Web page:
Organ Toxicity

Pyrethroids may cause adverse effects on the central nervous system. Long-term feeding studies have caused increased liver and kidney weights and adverse changes to liver tissues in test animals (4). No neurological effects were observed in hens given doses of 20,000 mg/kg/day of fluvalinate for 21 days (5).

Fate in Humans and Animals

No information was found.


Effects on Birds

Fluvalinate is slightly toxic to birds. The acute oral LD50 for fluvalinate in bobwhite quail is > 2,510 mg/kg. The dietary LC50 for fluvalinate in mallard ducks and bobwhite quail is > 5,620 ppm (5).

Effects on Aquatic Organisms

Fluvalinate is highly toxic to fish (1). The 96-hour LC50 for fluvalinate in bluegill sunfish is 0.09 ug/l, and in rainbow trout is 2.9 ug/l. Its 48-hour LC50 in Daphnia magna, a small freshwater crustacean, is 74 ug/l, and in mysid shrimp is 2.9 ug/l (5).

Pyrethroid insecticides are extremely toxic to fish with 96-hour LC50 values generally below 10 ug/l. Corresponding LD50 values in mammals and birds are in the range of several hundred to several thousand mg/kg. Fish sensitivity to the pyrethroids may be explained by their relatively slow metabolism and elimination of these compounds. The half-lives for elimination of several pyrethroids by trout are all greater than 48 hours, while elimination half-lives for birds and mammals range from 6 to 12 hours (8).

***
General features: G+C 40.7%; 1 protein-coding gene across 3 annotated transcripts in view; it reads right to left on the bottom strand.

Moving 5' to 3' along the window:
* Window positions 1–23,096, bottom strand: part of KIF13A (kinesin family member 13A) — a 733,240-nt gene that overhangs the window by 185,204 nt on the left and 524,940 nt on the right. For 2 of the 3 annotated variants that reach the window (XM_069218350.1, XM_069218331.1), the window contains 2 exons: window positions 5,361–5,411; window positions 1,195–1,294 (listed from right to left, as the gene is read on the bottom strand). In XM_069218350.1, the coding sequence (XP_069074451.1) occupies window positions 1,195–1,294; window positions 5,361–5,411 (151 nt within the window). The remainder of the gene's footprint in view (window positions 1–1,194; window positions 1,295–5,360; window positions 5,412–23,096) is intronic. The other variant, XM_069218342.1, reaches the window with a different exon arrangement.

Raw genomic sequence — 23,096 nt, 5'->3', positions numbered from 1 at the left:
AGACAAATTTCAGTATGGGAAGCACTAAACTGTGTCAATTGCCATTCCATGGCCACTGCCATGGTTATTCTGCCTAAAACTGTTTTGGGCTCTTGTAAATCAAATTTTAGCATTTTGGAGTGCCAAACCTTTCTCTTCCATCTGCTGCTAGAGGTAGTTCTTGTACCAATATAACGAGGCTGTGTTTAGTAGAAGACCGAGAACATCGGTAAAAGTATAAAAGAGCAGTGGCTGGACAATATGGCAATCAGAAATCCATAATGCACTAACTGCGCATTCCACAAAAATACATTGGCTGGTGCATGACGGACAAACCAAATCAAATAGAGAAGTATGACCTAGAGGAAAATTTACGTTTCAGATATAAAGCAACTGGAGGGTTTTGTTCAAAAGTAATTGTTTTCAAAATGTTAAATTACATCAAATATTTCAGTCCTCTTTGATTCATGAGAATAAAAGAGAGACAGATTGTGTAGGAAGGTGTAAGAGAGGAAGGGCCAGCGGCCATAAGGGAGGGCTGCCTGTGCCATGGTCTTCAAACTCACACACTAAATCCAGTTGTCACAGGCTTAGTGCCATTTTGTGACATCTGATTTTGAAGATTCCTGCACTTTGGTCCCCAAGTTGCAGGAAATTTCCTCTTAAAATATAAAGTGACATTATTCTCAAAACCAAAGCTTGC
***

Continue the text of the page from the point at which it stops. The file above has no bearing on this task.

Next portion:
Generally, the lethality of pyrethroids to fish increases with increasing octanol/water partition coefficients (9).

Effects on Other Animals (Nontarget species)

Fluvalinate was not toxic to honeybees exposed to residues left on cotton leaves after application of ultralow volume (ULV) and emulsifiable concentrate (EC) formulations (6).


Breakdown of Chemical in Soil and Groundwater

Fluvalinate is nearly insoluble in water and it has a strong tendency to bind to soil particles. It is therefore unlikely to contaminate groundwater, however metabolites of fluvalinate may leach (2, 5). Applications of less than 0.1 pounds of active ingredient per acre will decrease the potential for groundwater contamination (5). Its soil half-life is 30 days (2). In sandy loam, sandy clay and clay soils, fluvalinate degrades under aerobic conditions with half-lives of 4 to 8 days. Under anaerobic conditions in sandy loam, its half-life is 15 days (5).

Fluvalinate is stable to hydrolysis under normal environmental temperatures and pH (5). Photodegradation of fluvalinate does not occur on soil (5).

Breakdown of Chemical in Surface Water

In aqueous solution, fluvalinate is subject to photodegradation with a half-life of 0.6 to 1 days. Photodegradation yields anilino acid and 3- phenoxy benzoic acid (5).